Wednesday, September 15, 2010

Ulysses Wednesday #14

Welcome to Ulysses Wednesday, where I track my progress reading James Joyce's tale of a day in the life of Leopold Bloom.

Status: page 700 of 783


  So Bloom and Dedalus were last seen at the off-hours pub, and Bloom is deciding whether or not to take Stephen home with him so that he can sleep it off.  He decides in the positive, but when they arrive at the house poor Poldy realizes that he doesn't have his house key and must break in (lest he awake Molly). 
  The chapter I'm in now is in the style of an interview - a very scientific interview.  It is explaining quite a bit about Bloom, Stephen, and their families, which I wish I read before the rest of the book.  There's also some really weird stuff (weirder stuff, I should say) -- an implied connection between Ireland and Israel, for example, and a strange poem/nursery rhyme that I don't think I'd want to be singing with any children I know:
Little Harry Hughes and his schoolfellows all
Went out for to play ball.
And the very first ball little Harry Hughes played
He drove it o'er  the jew's garden wall.
And the very second ball little Harry Hughes played
He broke the jew's windows all.
Then out there came the jew's daughter
And she all dressed in green.
'Come back, come back, you pretty little boy,
And play your ball again.'
'I can't come back and I won't come back
Without my schoolfellows all,
For if my master he did hear
He'd make it a sorry ball.'
She took him by the lilywhite hand
And led him along the hall
Until she led him to a room
Where none could hear him call.
She took a penknife out of her pocket
And cut off his little head,
And now he'll play his ball no more
For he lies among the dead.
  A treatise against playing ball where you might break something, or an example of anti-Semitism?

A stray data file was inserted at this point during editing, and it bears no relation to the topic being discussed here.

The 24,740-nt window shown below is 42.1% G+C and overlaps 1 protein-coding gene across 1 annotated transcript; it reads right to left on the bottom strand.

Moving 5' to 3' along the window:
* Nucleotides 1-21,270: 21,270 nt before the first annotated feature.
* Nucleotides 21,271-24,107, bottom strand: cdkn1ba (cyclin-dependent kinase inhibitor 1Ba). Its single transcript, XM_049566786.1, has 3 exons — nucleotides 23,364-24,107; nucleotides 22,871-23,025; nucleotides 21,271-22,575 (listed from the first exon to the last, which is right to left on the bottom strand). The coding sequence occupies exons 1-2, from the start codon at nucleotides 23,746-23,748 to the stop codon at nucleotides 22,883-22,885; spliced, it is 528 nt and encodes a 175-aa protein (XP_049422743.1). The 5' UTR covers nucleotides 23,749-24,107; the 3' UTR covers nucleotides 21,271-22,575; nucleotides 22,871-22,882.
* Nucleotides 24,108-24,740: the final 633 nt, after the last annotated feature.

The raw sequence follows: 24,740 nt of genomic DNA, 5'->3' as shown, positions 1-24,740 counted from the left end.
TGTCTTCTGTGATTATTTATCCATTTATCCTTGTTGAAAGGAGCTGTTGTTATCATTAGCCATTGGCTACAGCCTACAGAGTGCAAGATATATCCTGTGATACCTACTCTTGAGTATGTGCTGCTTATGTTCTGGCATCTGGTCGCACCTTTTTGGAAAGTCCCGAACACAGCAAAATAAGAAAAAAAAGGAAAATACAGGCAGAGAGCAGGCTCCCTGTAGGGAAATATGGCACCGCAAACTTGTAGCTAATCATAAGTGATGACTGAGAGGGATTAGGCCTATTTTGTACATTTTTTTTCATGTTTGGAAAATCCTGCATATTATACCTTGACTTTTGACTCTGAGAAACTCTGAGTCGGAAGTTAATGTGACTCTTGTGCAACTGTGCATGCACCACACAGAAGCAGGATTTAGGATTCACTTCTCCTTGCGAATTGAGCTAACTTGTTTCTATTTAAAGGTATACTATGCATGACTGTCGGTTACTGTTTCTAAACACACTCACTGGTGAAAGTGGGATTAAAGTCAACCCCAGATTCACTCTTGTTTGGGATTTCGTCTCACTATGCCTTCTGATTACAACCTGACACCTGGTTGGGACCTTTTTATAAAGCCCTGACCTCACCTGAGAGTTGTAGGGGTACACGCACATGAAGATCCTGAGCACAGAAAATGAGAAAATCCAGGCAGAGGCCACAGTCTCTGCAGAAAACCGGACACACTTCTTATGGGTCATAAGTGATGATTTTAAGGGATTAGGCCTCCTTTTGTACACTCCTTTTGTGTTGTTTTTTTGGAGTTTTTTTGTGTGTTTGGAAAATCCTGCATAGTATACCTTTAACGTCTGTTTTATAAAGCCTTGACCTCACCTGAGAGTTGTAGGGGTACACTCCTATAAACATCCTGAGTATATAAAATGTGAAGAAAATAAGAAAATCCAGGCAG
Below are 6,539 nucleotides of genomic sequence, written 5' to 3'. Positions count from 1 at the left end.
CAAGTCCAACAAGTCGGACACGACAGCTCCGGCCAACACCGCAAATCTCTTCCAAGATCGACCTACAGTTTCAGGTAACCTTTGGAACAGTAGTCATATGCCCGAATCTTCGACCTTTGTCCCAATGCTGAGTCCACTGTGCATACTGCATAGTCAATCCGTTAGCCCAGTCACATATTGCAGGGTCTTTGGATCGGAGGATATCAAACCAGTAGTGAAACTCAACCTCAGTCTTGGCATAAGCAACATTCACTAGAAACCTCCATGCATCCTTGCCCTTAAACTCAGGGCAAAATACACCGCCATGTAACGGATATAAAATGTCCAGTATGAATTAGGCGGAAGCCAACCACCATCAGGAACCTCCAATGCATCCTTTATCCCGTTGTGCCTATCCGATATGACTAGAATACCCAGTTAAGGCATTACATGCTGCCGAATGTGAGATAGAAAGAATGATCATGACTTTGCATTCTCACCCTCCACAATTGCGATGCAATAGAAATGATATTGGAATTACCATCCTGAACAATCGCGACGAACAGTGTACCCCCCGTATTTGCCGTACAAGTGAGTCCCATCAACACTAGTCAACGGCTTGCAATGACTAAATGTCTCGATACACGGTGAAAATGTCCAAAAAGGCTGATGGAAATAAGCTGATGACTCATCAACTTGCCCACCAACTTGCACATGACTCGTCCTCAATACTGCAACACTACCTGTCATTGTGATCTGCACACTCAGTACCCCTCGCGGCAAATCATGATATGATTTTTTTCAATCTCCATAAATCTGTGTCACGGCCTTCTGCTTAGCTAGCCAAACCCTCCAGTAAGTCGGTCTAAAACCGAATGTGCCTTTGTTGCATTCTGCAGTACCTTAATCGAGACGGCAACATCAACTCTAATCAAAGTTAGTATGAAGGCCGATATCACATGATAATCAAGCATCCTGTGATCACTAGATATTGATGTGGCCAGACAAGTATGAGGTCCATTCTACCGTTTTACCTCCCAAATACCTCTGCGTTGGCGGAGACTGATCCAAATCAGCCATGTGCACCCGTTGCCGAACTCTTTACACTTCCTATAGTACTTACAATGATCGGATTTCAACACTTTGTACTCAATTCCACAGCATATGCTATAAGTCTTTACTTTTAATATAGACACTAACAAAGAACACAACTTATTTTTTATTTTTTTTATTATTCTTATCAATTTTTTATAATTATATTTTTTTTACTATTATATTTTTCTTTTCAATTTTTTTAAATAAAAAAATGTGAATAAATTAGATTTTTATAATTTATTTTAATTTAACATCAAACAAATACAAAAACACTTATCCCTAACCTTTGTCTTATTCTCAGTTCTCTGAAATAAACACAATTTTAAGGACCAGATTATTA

I have about 30 pages left in this chapter (oops - sorry - EPISODE) and then I'm on to Molly's stream of consciousness rant.  I feel I need to read that part all at once, so if I'm able to do that, I might just finish the novel within the week!

1 comment:

  1. I'd say that it's a commentary against anti-Semitism, I think Stephen is alluding to popular ignorance and prejudice in an ironic way. Nobody said, Stephen is mister sensitive to people's feelings, he's too outspoken and self absorbed for that. (Joyce based Stephen on his earlier self, as he got older he became far more of a mensch, and grew to regard his young self, albeit brillaint, more critically.)

    I love this chapter by the way, its question and answer is deadpan funny, and the details are so telling and human, it's what I was referring to when I said that things would tend to start to all come together.

    There is a trick to reading Molly Bloom, that when I realized it really helps. Not punctuating it gives the impression of a continuous flow, and drifting off to sleep, and free association. But actually, the super-long sentences are really composed of much smaller ones, with quite conventional grammar. Not untypical of the way poorly educated women in Ireland wrote at the time (we have examples from Joyce's wife, Nora.) If you figure out where the periods would be, it will help you a lot if you get lost--reading it aloud also helps.


What do you think? Good or bad, I'd love to hear from you (but be nice - I'm sensitive!)